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|Title:||Comparative influence of temperature on development and biological control of two common vineyard pests (Acari: Tetranychidae)||Authors:||Stavrinides, Menelaos
Lara, Jesús R.
Mills, Nicholas J.
|Keywords:||Biological control;Development rate;Eotetranychus willamettei;Galendromus occidentalis;Grapes;Temperature;Tetranychus pacificus||Category:||AGRICULTURAL SCIENCES;Agricultural Biotechnology;Other Agricultural Sciences||Field:||Agricultural Sciences||Issue Date:||1-Nov-2010||Source:||Biological Control,Volume 55, Issue 2, November 2010, Pages 126-131||Journal:||Biological Control||Abstract:||We studied the effects of temperatures from 10 to 40. °C on development of the Pacific spider mite, Tetranychus pacificus (McGregor), and the Willamette spider mite, Eotetranychus willamettei McGregor (Acari: Tetranychidae), feeding on grape foliage. In addition, we investigated the influence of temperatures from 10 to 37. °C on development of the western predatory mite, Galendromus occidentalis (Nesbitt) (Acari: Phytoseiidae), feeding on T. pacificus and evaluated the suitability of E. willamettei as prey for the predatory mite at 28. °C. Using a non-linear development rate model we estimated that the lower threshold for development of the three mites lay around 10. °C. T. pacificus was the most heat-resistant, with its upper threshold for development at 40.3. °C, followed by G. occidentalis at 37.1. °C and E. willamettei at 31.0. °C. T. pacificus developed significantly more rapidly than E. willamettei above 22.8. °C, whereas G. occidentalis developed significantly faster than either spider mite from approximately 11 to 36. °C. G. occidentalis developed 5% faster when feeding on E. willamettei than T. pacificus at 28. °C. These results confirm field observations linking E. willamettei damage to cooler, coastal vineyards and early in the season in inland vineyards, and T. pacificus infestations to hot vineyards in inland and coastal areas. Although T. pacificus seems to be more heat tolerant than G. occidentalis, additional information on temperature effects on adult life history details of the two mites is needed to fully evaluate G. occidentalis performance at high temperatures. © 2010 Elsevier Inc.||URI:||https://ktisis.cut.ac.cy/handle/10488/14811||ISSN:||2-s2.0-77956406915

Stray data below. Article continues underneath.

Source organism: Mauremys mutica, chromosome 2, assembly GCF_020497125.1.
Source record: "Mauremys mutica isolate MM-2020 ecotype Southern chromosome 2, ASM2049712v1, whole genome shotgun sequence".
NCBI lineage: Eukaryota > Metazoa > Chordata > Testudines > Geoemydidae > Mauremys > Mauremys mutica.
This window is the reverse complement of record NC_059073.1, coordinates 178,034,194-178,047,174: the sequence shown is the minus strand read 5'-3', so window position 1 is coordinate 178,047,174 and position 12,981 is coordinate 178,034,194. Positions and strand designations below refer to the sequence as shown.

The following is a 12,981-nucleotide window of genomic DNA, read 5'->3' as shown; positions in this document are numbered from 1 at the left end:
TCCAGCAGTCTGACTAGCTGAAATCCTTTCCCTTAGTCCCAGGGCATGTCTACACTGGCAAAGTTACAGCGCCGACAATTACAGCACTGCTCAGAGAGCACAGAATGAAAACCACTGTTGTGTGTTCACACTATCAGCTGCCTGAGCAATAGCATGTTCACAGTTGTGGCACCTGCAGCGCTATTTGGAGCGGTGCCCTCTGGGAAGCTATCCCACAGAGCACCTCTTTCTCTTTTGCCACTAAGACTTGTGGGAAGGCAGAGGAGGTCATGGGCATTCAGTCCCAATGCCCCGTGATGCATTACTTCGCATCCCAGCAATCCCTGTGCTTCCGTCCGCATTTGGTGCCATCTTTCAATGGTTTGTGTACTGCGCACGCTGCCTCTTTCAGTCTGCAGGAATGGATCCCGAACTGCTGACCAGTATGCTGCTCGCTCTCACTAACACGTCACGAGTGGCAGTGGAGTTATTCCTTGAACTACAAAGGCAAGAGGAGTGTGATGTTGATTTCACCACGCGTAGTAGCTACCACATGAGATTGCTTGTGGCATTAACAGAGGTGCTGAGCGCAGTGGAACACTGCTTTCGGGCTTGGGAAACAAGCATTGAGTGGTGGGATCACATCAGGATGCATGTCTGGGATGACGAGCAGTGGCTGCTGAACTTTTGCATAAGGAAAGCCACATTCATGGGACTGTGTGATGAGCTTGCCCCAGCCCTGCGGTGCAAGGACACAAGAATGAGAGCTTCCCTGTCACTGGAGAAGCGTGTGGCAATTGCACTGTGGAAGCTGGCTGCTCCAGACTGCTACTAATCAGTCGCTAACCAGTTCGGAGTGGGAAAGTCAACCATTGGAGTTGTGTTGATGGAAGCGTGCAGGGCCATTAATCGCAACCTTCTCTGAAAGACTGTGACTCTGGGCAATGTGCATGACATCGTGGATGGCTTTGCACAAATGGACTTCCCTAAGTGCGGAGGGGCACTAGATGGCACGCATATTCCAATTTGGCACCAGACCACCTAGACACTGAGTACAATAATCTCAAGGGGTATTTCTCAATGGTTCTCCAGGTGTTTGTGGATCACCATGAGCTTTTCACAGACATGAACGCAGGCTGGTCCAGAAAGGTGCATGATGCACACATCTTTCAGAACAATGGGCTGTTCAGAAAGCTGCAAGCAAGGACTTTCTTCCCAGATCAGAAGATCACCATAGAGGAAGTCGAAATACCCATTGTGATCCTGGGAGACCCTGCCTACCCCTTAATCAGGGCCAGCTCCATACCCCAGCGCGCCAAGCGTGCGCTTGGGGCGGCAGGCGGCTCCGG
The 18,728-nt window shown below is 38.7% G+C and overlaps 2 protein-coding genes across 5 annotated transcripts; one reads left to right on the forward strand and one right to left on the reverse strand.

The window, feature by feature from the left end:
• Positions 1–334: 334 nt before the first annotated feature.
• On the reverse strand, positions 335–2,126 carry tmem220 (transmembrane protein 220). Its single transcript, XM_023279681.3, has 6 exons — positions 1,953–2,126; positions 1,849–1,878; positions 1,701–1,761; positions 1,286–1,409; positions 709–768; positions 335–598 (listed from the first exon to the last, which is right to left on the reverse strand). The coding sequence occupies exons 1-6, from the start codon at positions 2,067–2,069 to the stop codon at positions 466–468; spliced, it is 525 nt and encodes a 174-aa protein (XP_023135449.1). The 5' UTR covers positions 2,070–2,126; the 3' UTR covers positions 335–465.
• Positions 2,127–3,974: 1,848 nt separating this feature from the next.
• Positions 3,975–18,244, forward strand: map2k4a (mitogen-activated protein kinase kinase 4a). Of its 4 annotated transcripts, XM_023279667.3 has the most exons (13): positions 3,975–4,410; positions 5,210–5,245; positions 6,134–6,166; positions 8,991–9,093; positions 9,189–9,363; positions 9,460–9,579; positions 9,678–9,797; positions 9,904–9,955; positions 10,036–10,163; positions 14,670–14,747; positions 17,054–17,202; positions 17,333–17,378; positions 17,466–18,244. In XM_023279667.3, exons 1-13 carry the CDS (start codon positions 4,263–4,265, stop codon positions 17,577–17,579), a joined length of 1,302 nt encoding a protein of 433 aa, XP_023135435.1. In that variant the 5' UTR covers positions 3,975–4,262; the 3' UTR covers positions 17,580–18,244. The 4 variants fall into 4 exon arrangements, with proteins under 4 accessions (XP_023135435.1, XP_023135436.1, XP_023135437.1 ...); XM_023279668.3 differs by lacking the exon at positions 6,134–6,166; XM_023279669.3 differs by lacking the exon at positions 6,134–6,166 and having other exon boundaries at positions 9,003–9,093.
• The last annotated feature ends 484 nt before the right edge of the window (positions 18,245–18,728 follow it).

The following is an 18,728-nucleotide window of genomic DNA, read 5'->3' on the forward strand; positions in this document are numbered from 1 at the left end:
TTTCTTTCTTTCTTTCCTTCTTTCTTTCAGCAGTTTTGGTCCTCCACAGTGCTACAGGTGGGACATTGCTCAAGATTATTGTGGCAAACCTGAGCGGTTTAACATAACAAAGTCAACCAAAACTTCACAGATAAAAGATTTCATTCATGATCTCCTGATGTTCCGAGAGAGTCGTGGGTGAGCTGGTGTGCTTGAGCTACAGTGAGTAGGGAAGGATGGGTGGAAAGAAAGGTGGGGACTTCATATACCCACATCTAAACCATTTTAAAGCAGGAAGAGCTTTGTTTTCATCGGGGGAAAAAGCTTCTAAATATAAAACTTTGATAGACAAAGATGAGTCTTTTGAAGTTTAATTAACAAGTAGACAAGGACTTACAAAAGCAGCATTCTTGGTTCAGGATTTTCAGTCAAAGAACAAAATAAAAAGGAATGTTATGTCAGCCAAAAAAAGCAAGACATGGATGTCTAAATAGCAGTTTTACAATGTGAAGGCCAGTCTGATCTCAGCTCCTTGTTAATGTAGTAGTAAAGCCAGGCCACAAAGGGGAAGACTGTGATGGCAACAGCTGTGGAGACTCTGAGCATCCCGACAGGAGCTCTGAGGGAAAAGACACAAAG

|Appears in Collections:||Άρθρα/Articles|
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